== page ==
This topic can cause confusion, however, both the landlord and the tenant share responsibility for repairs and maintenance. Usually, a landlord is responsible for maintaining consumables such as Pura tap filters and irrigation systems, while a tenant is responsible for caring for items such as cleaning air-conditioner filters and range-hoods. Over the next few months we’ll discuss different maintenance aspects and who is responsible.
For now, let’s start at the beginning: it is a landlord’s responsibility to provide a rental property in a reasonable state of cleanliness and repair at the beginning of the tenancy, and to maintain the property to a reasonable state having regard to its age, character and prospective life.
In regard to domestic appliances, if an appliance isn’t working at the time the tenant applies for the rental property (even if the tenant is aware of this) unless it is specifically excluded in the tenancy agreement the landlord has an obligation to repair or replace it. This includes the on-going maintenance of an appliance which was included at the beginning of the tenancy; if the appliance breaks-down during the tenancy it must be repaired or replaced.
As of 1st March, 2014, it became a compulsory requirement to supply manufacturing manuals and/or written instructions on how to use each domestic appliances in a rental property to a tenant, and to list these on the tenancy agreement. If they are not listed in the tenancy agreement this could affect the landlord’s entitlement to claim for costs for repairs and/or damages to a domestic appliance from the tenant.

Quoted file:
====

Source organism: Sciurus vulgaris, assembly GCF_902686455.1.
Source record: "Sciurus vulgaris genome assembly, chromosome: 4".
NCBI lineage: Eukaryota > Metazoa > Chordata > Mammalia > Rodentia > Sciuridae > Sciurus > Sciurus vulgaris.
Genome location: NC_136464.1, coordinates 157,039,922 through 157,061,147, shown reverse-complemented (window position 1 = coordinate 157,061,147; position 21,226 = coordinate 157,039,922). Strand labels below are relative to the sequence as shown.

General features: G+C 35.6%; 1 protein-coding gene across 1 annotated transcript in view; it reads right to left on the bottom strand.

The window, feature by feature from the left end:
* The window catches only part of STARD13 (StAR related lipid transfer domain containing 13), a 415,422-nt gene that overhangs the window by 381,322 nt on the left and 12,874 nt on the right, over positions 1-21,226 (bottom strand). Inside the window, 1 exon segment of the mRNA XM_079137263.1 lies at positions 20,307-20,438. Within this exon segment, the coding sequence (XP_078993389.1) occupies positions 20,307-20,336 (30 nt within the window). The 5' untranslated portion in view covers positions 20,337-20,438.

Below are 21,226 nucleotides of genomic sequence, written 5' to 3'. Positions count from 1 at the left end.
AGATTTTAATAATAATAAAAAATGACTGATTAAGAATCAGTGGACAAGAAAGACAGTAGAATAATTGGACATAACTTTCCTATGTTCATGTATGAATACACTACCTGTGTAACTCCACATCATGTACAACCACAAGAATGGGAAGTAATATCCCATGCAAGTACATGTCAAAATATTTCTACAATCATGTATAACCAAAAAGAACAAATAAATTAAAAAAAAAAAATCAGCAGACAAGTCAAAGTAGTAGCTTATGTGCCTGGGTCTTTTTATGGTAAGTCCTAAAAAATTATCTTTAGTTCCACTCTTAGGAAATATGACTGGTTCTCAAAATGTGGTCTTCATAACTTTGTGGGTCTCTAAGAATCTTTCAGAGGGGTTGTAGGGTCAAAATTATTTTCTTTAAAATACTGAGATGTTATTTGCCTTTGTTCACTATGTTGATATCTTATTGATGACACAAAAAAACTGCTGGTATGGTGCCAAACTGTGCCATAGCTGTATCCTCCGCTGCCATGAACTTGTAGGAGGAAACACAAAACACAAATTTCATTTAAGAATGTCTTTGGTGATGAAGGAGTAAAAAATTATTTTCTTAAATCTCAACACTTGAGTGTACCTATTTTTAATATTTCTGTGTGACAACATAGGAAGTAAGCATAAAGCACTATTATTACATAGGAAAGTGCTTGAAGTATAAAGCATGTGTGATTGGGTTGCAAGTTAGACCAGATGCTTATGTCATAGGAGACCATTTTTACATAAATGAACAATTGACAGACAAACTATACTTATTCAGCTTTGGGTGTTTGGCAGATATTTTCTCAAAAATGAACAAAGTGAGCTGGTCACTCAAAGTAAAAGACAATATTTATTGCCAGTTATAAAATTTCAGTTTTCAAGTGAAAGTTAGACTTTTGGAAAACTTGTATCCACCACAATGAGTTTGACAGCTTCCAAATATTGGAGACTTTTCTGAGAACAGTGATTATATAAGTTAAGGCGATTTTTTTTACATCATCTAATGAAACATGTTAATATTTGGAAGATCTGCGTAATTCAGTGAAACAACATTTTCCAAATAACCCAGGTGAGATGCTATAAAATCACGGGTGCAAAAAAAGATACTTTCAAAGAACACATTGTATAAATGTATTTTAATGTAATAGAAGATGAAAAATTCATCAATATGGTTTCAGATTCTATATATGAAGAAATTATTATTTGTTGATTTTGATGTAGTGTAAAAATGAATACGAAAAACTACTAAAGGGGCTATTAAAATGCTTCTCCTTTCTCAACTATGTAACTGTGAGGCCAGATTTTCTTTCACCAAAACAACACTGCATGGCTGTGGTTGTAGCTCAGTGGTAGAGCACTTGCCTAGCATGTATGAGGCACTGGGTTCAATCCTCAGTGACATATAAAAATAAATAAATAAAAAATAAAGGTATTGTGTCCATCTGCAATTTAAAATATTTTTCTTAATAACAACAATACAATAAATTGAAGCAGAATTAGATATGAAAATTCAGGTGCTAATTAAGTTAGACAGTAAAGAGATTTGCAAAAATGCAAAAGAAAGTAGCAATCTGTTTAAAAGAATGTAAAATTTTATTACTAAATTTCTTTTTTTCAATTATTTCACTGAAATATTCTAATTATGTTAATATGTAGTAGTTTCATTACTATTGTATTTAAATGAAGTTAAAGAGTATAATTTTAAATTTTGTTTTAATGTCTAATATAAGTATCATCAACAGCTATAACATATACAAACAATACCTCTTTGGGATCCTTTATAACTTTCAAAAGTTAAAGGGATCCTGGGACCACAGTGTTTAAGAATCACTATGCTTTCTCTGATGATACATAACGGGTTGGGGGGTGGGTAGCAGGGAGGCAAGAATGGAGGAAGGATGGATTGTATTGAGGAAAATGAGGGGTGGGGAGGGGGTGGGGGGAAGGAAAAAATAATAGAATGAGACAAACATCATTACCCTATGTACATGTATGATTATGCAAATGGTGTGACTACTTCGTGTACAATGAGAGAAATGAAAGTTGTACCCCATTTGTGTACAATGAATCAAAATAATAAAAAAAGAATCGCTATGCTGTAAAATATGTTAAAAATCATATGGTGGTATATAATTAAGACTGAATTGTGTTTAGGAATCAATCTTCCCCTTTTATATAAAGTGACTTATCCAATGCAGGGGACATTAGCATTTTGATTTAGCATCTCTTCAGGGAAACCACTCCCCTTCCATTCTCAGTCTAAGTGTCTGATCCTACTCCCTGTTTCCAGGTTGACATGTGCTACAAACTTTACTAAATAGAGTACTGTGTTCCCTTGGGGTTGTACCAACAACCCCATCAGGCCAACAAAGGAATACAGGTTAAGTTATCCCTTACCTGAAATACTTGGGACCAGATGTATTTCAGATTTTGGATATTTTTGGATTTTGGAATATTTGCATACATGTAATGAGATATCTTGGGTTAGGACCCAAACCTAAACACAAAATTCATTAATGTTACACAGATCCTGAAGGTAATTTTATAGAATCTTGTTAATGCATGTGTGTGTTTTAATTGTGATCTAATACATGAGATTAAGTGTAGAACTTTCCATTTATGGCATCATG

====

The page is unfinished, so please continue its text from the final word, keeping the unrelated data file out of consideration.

On the other hand, the tenant is responsible for damage caused intentionally or through neglect (by themselves, visitors or other people living at the rental property). Remedying the damage may be simply repairing it or, in some cases, fully replacing the item. If the damage is not repaired the landlord has the right to issue a notice to the tenant asking them to remedy the problem or the lease agreement could end.
When a tenant lives at a rental property they must not alter or add to the property without the landlord’s written consent (this includes installation of hooks or furniture braces/straps). Even when the tenant has gained permission from the landlord, if and when they remove what they have added to the property they need to repair (or pay for the repair) of any damage the removal may cause.
Clear communication is one of the keys to a successful tenancy – whether it is between the landlord and property manager or the property manager and tenant – it is best to confirm everything in writing.
If you own an investment property and would like peace of mind, contact Lisa Akeroyd from
Barossa Rental Specialists on 0414 335 660 to discuss your rental management strategy.